- Make the Call – Spotting Suspicious Activity (YouTube Video)
- Run.Hide.Fight (R): Surviving an Active Shooter Event (YouTube Video)
- Spotting Improvised Explosive Devices (IEDs) (YouTube Video)
Also, make sure your family is prepared to deal with the after effects of a terrorist attack. Download a copy of the City of Houston Disaster Preparedness Guide from houstonoem.org.
The Flood Control District and FEMA are sharing revised preliminary floodplain maps in the Sims Bayou Watershed in order to help officials and residents identify their flood risks and use that information to make decisions about buying flood insurance and any future development. These Flood Insurance Rate Maps include the map revisions that became effective in May 2016.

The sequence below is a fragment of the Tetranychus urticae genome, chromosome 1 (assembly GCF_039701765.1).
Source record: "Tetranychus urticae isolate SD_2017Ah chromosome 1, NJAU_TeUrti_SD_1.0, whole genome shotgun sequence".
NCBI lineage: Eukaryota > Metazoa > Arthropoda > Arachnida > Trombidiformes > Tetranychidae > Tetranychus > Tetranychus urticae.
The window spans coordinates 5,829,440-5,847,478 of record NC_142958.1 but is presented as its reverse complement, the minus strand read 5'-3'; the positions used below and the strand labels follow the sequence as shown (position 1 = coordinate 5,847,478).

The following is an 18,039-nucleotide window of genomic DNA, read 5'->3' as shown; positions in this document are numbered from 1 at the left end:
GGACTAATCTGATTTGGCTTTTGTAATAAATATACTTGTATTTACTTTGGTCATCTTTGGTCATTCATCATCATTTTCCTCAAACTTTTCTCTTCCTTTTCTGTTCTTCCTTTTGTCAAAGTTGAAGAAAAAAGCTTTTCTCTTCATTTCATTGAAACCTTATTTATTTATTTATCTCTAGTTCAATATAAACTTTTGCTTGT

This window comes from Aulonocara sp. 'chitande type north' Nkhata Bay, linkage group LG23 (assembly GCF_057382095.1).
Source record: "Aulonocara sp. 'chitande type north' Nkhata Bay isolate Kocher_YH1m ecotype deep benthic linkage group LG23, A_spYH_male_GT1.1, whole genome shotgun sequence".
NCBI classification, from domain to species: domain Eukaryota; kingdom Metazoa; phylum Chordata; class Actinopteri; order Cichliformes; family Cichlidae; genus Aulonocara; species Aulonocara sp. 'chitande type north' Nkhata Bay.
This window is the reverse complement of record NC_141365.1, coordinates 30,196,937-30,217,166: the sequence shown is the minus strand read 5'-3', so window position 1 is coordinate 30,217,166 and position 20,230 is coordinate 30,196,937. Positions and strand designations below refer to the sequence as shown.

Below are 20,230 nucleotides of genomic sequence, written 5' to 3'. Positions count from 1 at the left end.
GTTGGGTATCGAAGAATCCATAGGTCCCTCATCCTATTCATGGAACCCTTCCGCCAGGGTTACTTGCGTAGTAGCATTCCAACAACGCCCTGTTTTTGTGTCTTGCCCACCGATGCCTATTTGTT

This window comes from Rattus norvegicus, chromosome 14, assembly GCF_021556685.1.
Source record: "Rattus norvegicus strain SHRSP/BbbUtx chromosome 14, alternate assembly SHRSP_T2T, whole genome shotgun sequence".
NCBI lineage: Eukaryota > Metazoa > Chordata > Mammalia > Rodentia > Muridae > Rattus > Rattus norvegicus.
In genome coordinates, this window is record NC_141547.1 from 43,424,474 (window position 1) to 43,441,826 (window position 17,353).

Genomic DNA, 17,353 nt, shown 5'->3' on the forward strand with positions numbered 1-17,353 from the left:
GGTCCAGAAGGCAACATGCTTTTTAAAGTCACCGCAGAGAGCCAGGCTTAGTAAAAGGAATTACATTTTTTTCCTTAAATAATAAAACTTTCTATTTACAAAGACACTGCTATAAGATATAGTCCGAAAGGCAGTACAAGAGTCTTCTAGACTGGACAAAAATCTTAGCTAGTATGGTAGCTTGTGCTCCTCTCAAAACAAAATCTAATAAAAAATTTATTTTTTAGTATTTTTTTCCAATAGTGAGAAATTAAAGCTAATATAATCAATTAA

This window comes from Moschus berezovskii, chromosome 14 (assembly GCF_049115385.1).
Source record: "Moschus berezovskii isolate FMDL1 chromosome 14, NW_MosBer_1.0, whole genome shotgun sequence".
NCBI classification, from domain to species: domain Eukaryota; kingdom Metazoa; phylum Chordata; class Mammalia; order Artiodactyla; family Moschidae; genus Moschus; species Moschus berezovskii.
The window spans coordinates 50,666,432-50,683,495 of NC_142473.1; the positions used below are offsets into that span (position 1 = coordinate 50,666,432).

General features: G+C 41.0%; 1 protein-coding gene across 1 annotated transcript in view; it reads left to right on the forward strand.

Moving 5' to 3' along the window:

To share this information, a public Open House is scheduled for interested citizens to obtain more information about the proposed changes.
Tuesday, May 16, 2017
3:00 – 7:00 p.m.
Houston Community College – Central South Campus
1990 Airport Blvd
Houston, TX 77051
Attached is a flyer for you to share with anyone interested in learning more about the Sims Bayou Flood Insurance Rate Maps. Additional information is available, including links to the interactive mapping website on www.riskmap6.com. Residents can also contact the floodplain administrator in each community in the Sims Bayou Watershed area for more details. For questions regarding the open house, please contact the Flood Control District’s floodplain information line at 713-684-4150 or online at www.hcfcd.org/contact-us/.
Hurricane season is around the corner, so be prepared by visiting www.weather.gov/wrn/hurricane-preparedness.
Also, register to attend the FREE Extreme Weather Ready Expo on Saturday, June 3, 2017 at the George R. Brown Convention Center. Here is the link to register for the event http://www.hurricaneworkshop.com/